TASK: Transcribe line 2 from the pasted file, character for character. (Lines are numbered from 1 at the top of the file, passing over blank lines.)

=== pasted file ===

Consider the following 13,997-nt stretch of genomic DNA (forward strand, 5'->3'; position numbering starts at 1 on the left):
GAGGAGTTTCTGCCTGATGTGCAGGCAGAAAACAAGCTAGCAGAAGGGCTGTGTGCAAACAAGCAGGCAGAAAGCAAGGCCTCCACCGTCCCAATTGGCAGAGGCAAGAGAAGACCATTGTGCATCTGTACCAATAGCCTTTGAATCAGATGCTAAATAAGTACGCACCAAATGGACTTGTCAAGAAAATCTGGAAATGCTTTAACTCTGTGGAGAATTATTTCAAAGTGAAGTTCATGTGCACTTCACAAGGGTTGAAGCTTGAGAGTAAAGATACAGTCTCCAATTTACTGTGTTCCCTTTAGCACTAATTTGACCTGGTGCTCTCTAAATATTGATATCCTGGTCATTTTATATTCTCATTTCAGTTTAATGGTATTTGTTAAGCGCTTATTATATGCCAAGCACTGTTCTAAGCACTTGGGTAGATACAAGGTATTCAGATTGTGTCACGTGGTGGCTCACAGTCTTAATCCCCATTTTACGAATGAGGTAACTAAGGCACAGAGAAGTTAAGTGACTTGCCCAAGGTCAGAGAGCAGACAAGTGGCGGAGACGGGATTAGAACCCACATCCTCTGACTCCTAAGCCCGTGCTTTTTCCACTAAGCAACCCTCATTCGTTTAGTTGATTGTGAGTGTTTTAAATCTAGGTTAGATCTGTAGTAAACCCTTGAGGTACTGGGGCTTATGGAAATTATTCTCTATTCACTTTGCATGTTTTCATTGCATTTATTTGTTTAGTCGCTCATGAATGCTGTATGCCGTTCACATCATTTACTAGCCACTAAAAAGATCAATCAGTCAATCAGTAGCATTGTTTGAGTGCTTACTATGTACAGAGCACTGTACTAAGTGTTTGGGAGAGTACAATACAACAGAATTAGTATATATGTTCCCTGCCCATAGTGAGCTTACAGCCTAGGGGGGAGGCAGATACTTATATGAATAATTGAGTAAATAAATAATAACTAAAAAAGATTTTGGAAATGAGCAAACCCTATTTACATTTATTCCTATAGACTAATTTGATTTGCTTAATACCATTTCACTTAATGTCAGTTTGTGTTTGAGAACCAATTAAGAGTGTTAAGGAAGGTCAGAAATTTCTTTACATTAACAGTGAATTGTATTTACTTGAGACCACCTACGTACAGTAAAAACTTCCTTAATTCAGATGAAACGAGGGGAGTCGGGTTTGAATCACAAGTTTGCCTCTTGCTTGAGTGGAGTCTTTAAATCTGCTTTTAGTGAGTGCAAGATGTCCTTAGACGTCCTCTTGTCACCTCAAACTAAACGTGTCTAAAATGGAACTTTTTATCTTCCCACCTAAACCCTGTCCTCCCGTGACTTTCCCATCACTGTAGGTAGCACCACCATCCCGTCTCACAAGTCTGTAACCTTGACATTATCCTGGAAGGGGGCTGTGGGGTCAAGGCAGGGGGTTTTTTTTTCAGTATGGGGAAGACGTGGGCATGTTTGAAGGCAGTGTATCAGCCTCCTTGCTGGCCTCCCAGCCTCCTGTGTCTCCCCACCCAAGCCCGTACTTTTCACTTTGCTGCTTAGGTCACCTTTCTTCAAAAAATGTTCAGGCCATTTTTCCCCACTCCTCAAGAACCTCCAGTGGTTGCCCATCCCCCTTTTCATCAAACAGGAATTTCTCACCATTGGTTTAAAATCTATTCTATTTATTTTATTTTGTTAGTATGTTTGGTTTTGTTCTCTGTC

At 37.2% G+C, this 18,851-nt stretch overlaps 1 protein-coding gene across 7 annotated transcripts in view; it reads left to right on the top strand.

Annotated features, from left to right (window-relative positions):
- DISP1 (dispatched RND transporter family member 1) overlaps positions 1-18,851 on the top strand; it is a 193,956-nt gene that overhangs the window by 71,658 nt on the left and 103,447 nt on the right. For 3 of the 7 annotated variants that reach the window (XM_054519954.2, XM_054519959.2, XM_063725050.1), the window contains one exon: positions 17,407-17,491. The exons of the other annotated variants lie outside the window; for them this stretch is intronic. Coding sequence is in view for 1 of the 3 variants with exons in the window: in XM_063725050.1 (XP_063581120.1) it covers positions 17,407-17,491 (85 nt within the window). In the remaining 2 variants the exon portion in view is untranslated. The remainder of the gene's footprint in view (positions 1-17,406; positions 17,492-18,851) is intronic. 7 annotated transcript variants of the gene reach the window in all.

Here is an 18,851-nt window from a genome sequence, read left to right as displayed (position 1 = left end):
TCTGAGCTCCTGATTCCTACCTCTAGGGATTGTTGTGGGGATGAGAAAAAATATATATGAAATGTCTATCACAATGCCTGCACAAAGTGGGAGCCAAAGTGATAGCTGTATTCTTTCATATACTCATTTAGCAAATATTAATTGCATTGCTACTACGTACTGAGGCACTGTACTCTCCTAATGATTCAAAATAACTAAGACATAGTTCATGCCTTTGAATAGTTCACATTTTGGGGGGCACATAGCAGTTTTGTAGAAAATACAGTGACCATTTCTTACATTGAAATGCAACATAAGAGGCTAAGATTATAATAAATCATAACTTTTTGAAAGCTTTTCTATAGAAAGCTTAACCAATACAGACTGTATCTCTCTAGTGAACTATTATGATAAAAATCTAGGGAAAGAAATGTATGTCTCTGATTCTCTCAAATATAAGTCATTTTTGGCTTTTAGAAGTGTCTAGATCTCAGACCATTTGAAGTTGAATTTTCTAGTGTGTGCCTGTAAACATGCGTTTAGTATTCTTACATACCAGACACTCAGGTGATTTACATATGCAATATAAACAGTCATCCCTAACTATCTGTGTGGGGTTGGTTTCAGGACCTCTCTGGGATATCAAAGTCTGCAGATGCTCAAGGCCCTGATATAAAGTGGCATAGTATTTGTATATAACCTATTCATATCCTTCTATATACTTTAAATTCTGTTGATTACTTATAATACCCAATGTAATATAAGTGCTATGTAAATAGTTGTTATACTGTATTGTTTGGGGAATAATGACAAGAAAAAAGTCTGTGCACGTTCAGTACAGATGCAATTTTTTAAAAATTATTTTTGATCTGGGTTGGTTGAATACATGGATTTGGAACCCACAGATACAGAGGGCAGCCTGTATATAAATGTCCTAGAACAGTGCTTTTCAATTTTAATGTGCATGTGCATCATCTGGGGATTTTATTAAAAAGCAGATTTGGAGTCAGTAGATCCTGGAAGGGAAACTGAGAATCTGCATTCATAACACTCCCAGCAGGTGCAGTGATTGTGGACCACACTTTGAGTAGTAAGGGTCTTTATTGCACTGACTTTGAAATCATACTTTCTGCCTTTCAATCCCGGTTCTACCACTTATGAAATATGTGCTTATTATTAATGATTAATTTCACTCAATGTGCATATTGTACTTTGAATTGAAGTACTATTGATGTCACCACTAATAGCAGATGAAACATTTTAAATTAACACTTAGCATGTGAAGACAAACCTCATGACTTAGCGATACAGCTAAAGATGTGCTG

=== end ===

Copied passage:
GAGGAGTTTCTGCCTGATGTGCAGGCAGAAAACAAGCTAGCAGAAGGGCTGTGTGCAAACAAGCAGGCAGAAAGCAAGGCCTCCACCGTCCCAATTGGCAGAGGCAAGAGAAGACCATTGTGCATCTGTACCAATAGCCTTTGAATCAGATGCTAAATAAGTACGCACCAAATGGACTTGTCAAGAAAATCTGGAAATGCTTTAACTCTGTGGAGAATTATTTCAAAGTGAAGTTCATGTGCACTTCACAAGGGTTGAAGCTTGAGAGTAAAGATACAGTCTCCAATTTACTGTGTTCCCTTTAGCACTAATTTGACCTGGTGCTCTCTAAATATTGATATCCTGGTCATTTTATATTCTCATTTCAGTTTAATGGTATTTGTTAAGCGCTTATTATATGCCAAGCACTGTTCTAAGCACTTGGGTAGATACAAGGTATTCAGATTGTGTCACGTGGTGGCTCACAGTCTTAATCCCCATTTTACGAATGAGGTAACTAAGGCACAGAGAAGTTAAGTGACTTGCCCAAGGTCAGAGAGCAGACAAGTGGCGGAGACGGGATTAGAACCCACATCCTCTGACTCCTAAGCCCGTGCTTTTTCCACTAAGCAACCCTCATTCGTTTAGTTGATTGTGAGTGTTTTAAATCTAGGTTAGATCTGTAGTAAACCCTTGAGGTACTGGGGCTTATGGAAATTATTCTCTATTCACTTTGCATGTTTTCATTGCATTTATTTGTTTAGTCGCTCATGAATGCTGTATGCCGTTCACATCATTTACTAGCCACTAAAAAGATCAATCAGTCAATCAGTAGCATTGTTTGAGTGCTTACTATGTACAGAGCACTGTACTAAGTGTTTGGGAGAGTACAATACAACAGAATTAGTATATATGTTCCCTGCCCATAGTGAGCTTACAGCCTAGGGGGGAGGCAGATACTTATATGAATAATTGAGTAAATAAATAATAACTAAAAAAGATTTTGGAAATGAGCAAACCCTATTTACATTTATTCCTATAGACTAATTTGATTTGCTTAATACCATTTCACTTAATGTCAGTTTGTGTTTGAGAACCAATTAAGAGTGTTAAGGAAGGTCAGAAATTTCTTTACATTAACAGTGAATTGTATTTACTTGAGACCACCTACGTACAGTAAAAACTTCCTTAATTCAGATGAAACGAGGGGAGTCGGGTTTGAATCACAAGTTTGCCTCTTGCTTGAGTGGAGTCTTTAAATCTGCTTTTAGTGAGTGCAAGATGTCCTTAGACGTCCTCTTGTCACCTCAAACTAAACGTGTCTAAAATGGAACTTTTTATCTTCCCACCTAAACCCTGTCCTCCCGTGACTTTCCCATCACTGTAGGTAGCACCACCATCCCGTCTCACAAGTCTGTAACCTTGACATTATCCTGGAAGGGGGCTGTGGGGTCAAGGCAGGGGGTTTTTTTTTCAGTATGGGGAAGACGTGGGCATGTTTGAAGGCAGTGTATCAGCCTCCTTGCTGGCCTCCCAGCCTCCTGTGTCTCCCCACCCAAGCCCGTACTTTTCACTTTGCTGCTTAGGTCACCTTTCTTCAAAAAATGTTCAGGCCATTTTTCCCCACTCCTCAAGAACCTCCAGTGGTTGCCCATCCCCCTTTTCATCAAACAGGAATTTCTCACCATTGGTTTAAAATCTATTCTATTTATTTTATTTTGTTAGTATGTTTGGTTTTGTTCTCTGTC